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Cruising Review


Very Good
Were it not set in the gay underworld of its era, 1980's Cruising would be a largely unremarkable film. But provocateur William Friedkin did set it in this underworld -- a seedy, sex-filled shocker than must have had audiences in tears -- and thus it has become a cult classic, almost notorious, really.

The story is, by and large, traditional serial killer fare: Someone is stabbing gay men to death, often in lewd situations. The NYPD captain (Paul Sorvino) sends in Steve Burns (Al Pacino) undercover to ferret out the killer. The straight-edge Steve learns all about gay culture, in which pocket to put bandanas to indicate your proclivities, and so on. But by and large he's just supposed to "go out there and find the killer." But the undercover activity takes its toll on his psyche, most notably in his (non-gay) relationship with Nancy (Karen Allen, virtually the only woman in the film at all).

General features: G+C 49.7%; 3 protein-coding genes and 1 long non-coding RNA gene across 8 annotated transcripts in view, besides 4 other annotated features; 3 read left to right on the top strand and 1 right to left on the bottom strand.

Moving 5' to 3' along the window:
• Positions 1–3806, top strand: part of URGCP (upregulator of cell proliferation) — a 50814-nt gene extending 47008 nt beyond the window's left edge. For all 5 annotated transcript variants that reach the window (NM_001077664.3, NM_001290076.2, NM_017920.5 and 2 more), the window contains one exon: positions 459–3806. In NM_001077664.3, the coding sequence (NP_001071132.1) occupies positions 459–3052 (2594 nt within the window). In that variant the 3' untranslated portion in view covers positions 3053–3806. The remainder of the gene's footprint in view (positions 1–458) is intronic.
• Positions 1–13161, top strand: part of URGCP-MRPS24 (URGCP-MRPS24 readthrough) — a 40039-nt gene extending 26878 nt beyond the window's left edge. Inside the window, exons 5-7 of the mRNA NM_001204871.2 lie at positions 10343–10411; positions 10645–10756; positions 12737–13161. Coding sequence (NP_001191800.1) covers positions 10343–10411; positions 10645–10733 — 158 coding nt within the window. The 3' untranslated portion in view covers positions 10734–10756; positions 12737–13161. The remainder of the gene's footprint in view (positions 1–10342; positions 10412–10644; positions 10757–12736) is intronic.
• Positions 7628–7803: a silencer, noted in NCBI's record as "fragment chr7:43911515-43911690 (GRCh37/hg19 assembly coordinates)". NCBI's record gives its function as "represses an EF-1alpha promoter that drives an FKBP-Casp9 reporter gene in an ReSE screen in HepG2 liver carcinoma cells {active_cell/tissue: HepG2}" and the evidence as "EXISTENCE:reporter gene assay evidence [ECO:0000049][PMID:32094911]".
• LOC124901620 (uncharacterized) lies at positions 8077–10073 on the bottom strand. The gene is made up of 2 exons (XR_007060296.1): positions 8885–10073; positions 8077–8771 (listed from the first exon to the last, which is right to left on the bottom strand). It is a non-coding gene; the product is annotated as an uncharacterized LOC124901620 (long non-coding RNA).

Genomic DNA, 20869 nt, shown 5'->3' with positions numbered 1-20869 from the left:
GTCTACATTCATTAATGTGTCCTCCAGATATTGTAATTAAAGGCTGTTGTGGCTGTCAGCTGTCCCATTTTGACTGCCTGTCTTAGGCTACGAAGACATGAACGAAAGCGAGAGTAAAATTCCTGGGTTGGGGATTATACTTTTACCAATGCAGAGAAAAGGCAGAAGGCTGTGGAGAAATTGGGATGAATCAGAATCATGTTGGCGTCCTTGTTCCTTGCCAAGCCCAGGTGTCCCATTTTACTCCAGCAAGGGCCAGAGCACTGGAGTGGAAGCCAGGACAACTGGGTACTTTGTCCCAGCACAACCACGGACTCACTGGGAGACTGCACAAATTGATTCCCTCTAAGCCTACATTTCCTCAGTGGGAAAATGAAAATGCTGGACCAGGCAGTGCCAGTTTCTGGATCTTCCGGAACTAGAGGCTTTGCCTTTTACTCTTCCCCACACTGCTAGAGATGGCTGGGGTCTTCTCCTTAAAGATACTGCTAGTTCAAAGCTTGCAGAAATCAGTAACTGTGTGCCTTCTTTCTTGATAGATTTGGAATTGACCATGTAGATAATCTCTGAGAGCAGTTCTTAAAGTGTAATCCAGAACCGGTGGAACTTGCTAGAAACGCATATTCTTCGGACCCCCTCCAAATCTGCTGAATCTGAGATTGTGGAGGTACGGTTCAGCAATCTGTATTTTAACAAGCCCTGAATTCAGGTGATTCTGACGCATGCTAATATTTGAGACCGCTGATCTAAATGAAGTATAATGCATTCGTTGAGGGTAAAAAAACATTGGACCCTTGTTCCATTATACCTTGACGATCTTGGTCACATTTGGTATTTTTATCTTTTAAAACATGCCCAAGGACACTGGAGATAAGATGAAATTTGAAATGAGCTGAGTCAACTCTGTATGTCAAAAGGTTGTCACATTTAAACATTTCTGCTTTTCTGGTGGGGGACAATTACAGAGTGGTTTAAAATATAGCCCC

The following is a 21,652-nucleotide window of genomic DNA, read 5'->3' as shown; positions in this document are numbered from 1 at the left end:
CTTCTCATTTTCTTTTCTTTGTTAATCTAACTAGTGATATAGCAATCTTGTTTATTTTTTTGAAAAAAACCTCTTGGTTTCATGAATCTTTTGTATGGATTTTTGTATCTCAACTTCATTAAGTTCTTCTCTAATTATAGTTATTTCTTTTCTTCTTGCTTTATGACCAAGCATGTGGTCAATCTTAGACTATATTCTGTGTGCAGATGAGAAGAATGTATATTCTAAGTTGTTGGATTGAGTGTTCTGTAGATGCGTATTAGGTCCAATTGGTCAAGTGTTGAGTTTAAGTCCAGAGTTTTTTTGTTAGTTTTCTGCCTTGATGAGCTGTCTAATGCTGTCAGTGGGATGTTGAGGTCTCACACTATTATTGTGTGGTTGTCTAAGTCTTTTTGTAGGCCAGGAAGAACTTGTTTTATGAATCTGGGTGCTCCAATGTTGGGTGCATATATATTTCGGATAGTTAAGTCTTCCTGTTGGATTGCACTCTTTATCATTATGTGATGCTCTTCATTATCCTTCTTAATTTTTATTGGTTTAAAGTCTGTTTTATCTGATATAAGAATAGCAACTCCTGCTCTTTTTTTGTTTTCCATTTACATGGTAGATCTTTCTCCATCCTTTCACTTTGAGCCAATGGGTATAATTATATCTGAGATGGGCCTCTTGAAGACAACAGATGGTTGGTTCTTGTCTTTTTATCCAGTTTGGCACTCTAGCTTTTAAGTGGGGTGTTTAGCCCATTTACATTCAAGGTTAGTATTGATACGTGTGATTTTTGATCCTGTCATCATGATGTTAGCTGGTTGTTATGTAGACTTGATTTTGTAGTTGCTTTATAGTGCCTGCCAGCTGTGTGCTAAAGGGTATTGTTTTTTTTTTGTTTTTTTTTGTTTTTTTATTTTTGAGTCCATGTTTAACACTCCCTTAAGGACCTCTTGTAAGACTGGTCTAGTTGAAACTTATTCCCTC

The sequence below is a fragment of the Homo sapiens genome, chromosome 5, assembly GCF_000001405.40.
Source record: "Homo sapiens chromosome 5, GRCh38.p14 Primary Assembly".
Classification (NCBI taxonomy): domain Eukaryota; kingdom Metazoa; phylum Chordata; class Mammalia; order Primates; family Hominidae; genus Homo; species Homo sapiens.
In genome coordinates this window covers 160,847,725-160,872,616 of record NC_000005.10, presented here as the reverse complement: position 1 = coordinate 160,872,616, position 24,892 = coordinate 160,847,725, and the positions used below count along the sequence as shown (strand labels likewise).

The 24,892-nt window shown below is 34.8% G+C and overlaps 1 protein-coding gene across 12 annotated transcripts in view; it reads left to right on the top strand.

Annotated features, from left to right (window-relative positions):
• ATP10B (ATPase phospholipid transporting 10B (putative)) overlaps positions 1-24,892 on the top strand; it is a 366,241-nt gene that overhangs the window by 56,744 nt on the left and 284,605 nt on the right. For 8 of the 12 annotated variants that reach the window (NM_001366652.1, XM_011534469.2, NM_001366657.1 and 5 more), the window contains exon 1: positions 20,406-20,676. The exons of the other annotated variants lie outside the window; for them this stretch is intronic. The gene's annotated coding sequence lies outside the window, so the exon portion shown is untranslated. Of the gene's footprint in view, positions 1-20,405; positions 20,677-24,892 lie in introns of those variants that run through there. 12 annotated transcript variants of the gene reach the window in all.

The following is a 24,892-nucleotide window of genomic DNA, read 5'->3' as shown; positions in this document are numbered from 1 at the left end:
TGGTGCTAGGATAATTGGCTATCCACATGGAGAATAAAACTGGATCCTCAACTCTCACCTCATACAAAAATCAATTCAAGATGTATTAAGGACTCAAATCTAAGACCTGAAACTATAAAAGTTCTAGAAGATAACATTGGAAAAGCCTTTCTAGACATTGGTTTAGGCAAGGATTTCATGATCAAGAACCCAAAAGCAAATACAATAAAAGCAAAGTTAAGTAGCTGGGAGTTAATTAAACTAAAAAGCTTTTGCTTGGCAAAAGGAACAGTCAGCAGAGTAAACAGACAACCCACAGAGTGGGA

Continue reading: Cruising Review

The Exorcist Review


Extraordinary
Green vomit. Unnatural head twisting. Unlikely use of a crucifix. These images from William Friedkin's The Exorcist have become so memorable, so iconic, that they almost carry an air of humor (even spoofed by Linda Blair herself in 1990's Repossessed). They're no longer just parts of the movie, they are the movie. But now that Warner Bros. has given the film a Friedkin-enhanced re-release, it's time to see The Exorcist again as a complete film, beginning to end, with the gory details intact and in context. The result is that 27 years after its controversial release, The Exorcist is nothing short of a taut, American classic.

People may forget that The Exorcist, recently screened at the Boston Film Festival and now hitting wide re-release, was a wildly independent movie when that particular movement was really getting in gear. Shocking and blasphemous-beyond-words in 1973, the story of a sweet little girl's demonic possession still has a renegade feel today -- the introductory exposition takes nearly forty minutes, the use of profane language is disgusting and thrilling, even by today's standards, and the long battle at the film's end is relentless.

Continue reading: The Exorcist Review

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The Exorcist Movie Review

The Exorcist Movie Review

Green vomit. Unnatural head twisting. Unlikely use of a crucifix. These images...

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